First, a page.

Die perfekte bremstechnik

If there were no friction, people and things would slide uncontrollably in space. That’s why, fortunately, there is friction.
Probably the essence of mountain biking in the mountains, because only with it can you overcome the steep curves and drops as desired.
Bike pro Daniel Kraut shows us how to use the brakes correctly at the Freeride Camp Saalbach Hinterglemm at the Bikehotel Barbarahof****.

Finger position

Today’s hydraulic disc brakes do not require a lot of force to be able to grip optimally. One finger should be enough, and therefore the distance of the brake lever must be set so that the fingers are relaxed and can react quickly.

“The remaining fingers on the handle provide better control for rough passages. And please always keep your thumb under the handle.” daniel emphasizes.

Body position

The pedals are horizontal and the body centre of gravity is above the bottom bracket. The body weight is evenly distributed on both pedals in the starting position. Arms and legs are slightly angled. The view is far forward.

Position during braking

The braking force and the successful outcome of a braking maneuver are influenced by the displacement of the body’s centre of gravity. If the braking process is initiated, the front and rear brakes are simultaneously dosed. At the same time, the weight is shifted backwards to prevent the rear wheel from losing traction. The flowing movement to the back is easier to kneel.

“The weight should always be distributed as evenly as possible so that there is never too little weight on one bike. Beginners often make the mistake of leaning too far back on steep descents. Then there is no more weight on the front wheel and it loses traction,” explains the expert.

Maximum braking force

If the obstacle, the route or a careless fellow rider requires an emergency stop, you have to support the disc brakes with a massive body shift.

The more you brake the further the body center of gravity moves backwards. Daniel pushes the handlebars forward, leaves the legs stretched and holds up the centre of gravity of the body, because the angle on the front wheel looks optimal like the body weight.

Brake exercises

The front brake has a much greater degree of activity than the rear brake. In order to counteract the risk of rollover, the body centre of gravity is moved to the rear. To find out how much you can strain the individual brakes, you practice the weight shift.

#1 The sensitivity for the front brake is practiced while walking. You push the bike on grippy ground next to you. By dispensing the front brake, you try to let the rear wheel rise and keep it as calm as possible. During this time, the front wheel should continue to roll evenly.

#2 Sitting on the bike and at medium speed, pull the front brake and shift your weight so far forward that the rear wheel rises in a controlled manner. Legs stay on the pedal. To set off, you release the brake, lean backwards and continue rolling. It is best to practice together with the guide, who can hold one on the handlebars and thereby give you security.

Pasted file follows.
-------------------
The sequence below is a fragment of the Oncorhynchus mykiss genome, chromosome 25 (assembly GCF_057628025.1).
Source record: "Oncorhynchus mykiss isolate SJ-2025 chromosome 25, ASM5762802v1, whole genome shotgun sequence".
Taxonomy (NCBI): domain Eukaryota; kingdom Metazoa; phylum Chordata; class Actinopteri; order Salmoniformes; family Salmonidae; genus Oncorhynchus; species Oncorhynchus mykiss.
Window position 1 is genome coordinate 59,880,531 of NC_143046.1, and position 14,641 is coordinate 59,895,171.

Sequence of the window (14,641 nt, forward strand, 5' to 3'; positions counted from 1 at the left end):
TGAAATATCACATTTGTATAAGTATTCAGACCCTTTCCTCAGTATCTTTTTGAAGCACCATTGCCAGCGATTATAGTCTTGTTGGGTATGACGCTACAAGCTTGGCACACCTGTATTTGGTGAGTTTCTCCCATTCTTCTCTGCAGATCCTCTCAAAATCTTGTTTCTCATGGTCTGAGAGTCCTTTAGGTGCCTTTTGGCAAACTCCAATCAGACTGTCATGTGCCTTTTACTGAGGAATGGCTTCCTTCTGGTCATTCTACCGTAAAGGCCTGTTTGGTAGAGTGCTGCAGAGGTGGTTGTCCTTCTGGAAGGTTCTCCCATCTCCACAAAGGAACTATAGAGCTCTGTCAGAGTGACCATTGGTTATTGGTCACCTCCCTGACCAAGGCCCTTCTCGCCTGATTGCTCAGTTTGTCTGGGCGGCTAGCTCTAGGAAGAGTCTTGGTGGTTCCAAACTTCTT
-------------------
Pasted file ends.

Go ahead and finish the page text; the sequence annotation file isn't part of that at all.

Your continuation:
#3 When riding downhill, the rear wheel locks very easily and you lose control. In order to get a feeling for these situations, you practice pulling the rear brake on a slight descent. IMPORTANT: Pedals stand horizontally, body weight moves backwards. By emotional counter-steering, one tries to keep the blocking rear wheel in the lane.

Next, you try a maximum braking without blocking the rear wheel.

Steep terrain, such as the Bergstadl Trail in the Bike-Circus Saalbach Hinterglemm, shifts up to 90% of the braking force to the front tire. This means that you should always check that the front tire has sufficient traction.

A locked rear tire is to be avoided here. Only by minimizing the brakes can the wheel be controlled in such situations.

As a training tip, Daniel Kraut recommends a short descent using only the front brake. This gives the rider a good feeling of how much traction the front wheel really needs to be effectively controlled.

Freeride camp and technical training with Daniel Kraut

If you want to refine your technique and get the hang of every type of turn, a guide is the right choice. The right tips at the right time combined with video analysis and numerous repetitions will push you to the next level in no time at all.

The Bike Hotel Barbarahof Saalbach offers regular bike packages that offer everything a biker’s heart desires, from a secure bike garage to a freeride guide. With the Bike-Circus Saalbach Hinterglemm right on your doorstep and the Joker-Card in your pocket, you start a new adventure every day from the Hotel Barbarahof.

Season highlight: the annual Freeride Bike Camp with Daniel Kraut!

The professional and former Downhill World Cup starter discovered the Barbarahof**** in Saalbach and the surrounding trails for himself years ago and is happy to pass on his experience to enthusiastic beginners and advanced riders.

Now it’s just more practice, practice, practice. Ideally in a bike hotel like the Barbarahof**** in Saalbach Hinterglemm. Here, cranking know-how meets family hospitality.

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